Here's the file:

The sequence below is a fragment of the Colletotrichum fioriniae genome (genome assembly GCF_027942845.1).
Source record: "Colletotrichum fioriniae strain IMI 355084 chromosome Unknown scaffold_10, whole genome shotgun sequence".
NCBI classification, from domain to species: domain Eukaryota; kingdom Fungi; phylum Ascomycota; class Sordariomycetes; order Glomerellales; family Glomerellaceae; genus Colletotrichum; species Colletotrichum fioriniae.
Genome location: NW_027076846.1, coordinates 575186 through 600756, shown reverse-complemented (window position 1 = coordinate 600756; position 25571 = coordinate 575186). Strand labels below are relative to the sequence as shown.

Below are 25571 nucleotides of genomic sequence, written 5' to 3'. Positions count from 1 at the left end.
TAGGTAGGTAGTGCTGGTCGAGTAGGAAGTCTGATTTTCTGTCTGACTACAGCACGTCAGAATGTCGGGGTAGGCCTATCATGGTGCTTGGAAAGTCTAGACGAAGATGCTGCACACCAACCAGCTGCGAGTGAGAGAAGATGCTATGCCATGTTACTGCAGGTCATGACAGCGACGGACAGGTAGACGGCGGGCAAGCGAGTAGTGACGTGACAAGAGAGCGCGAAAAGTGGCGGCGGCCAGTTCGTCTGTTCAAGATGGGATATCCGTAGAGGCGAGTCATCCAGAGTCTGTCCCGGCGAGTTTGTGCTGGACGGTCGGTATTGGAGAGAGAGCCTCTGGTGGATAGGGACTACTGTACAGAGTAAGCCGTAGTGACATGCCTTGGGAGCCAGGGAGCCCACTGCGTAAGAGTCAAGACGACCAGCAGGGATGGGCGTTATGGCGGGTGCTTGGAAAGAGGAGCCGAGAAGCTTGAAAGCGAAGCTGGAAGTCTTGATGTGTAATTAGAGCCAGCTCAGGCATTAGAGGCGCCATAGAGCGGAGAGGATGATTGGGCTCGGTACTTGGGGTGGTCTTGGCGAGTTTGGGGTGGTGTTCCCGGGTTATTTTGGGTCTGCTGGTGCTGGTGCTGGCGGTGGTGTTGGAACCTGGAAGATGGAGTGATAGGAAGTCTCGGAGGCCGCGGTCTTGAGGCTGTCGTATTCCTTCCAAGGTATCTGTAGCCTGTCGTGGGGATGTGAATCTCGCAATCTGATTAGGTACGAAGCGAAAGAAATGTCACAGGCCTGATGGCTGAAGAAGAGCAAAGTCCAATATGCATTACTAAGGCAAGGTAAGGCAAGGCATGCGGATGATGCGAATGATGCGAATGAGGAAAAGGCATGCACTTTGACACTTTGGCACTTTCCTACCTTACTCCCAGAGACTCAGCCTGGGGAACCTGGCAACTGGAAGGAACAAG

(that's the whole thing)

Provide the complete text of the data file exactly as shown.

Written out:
The sequence below is a fragment of the Colletotrichum fioriniae genome (genome assembly GCF_027942845.1).
Source record: "Colletotrichum fioriniae strain IMI 355084 chromosome Unknown scaffold_10, whole genome shotgun sequence".
NCBI classification, from domain to species: domain Eukaryota; kingdom Fungi; phylum Ascomycota; class Sordariomycetes; order Glomerellales; family Glomerellaceae; genus Colletotrichum; species Colletotrichum fioriniae.
Genome location: NW_027076846.1, coordinates 575186 through 600756, shown reverse-complemented (window position 1 = coordinate 600756; position 25571 = coordinate 575186). Strand labels below are relative to the sequence as shown.

Below are 25571 nucleotides of genomic sequence, written 5' to 3'. Positions count from 1 at the left end.
TAGGTAGGTAGTGCTGGTCGAGTAGGAAGTCTGATTTTCTGTCTGACTACAGCACGTCAGAATGTCGGGGTAGGCCTATCATGGTGCTTGGAAAGTCTAGACGAAGATGCTGCACACCAACCAGCTGCGAGTGAGAGAAGATGCTATGCCATGTTACTGCAGGTCATGACAGCGACGGACAGGTAGACGGCGGGCAAGCGAGTAGTGACGTGACAAGAGAGCGCGAAAAGTGGCGGCGGCCAGTTCGTCTGTTCAAGATGGGATATCCGTAGAGGCGAGTCATCCAGAGTCTGTCCCGGCGAGTTTGTGCTGGACGGTCGGTATTGGAGAGAGAGCCTCTGGTGGATAGGGACTACTGTACAGAGTAAGCCGTAGTGACATGCCTTGGGAGCCAGGGAGCCCACTGCGTAAGAGTCAAGACGACCAGCAGGGATGGGCGTTATGGCGGGTGCTTGGAAAGAGGAGCCGAGAAGCTTGAAAGCGAAGCTGGAAGTCTTGATGTGTAATTAGAGCCAGCTCAGGCATTAGAGGCGCCATAGAGCGGAGAGGATGATTGGGCTCGGTACTTGGGGTGGTCTTGGCGAGTTTGGGGTGGTGTTCCCGGGTTATTTTGGGTCTGCTGGTGCTGGTGCTGGCGGTGGTGTTGGAACCTGGAAGATGGAGTGATAGGAAGTCTCGGAGGCCGCGGTCTTGAGGCTGTCGTATTCCTTCCAAGGTATCTGTAGCCTGTCGTGGGGATGTGAATCTCGCAATCTGATTAGGTACGAAGCGAAAGAAATGTCACAGGCCTGATGGCTGAAGAAGAGCAAAGTCCAATATGCATTACTAAGGCAAGGTAAGGCAAGGCATGCGGATGATGCGAATGATGCGAATGAGGAAAAGGCATGCACTTTGACACTTTGGCACTTTCCTACCTTACTCCCAGAGACTCAGCCTGGGGAACCTGGCAACTGGAAGGAACAAG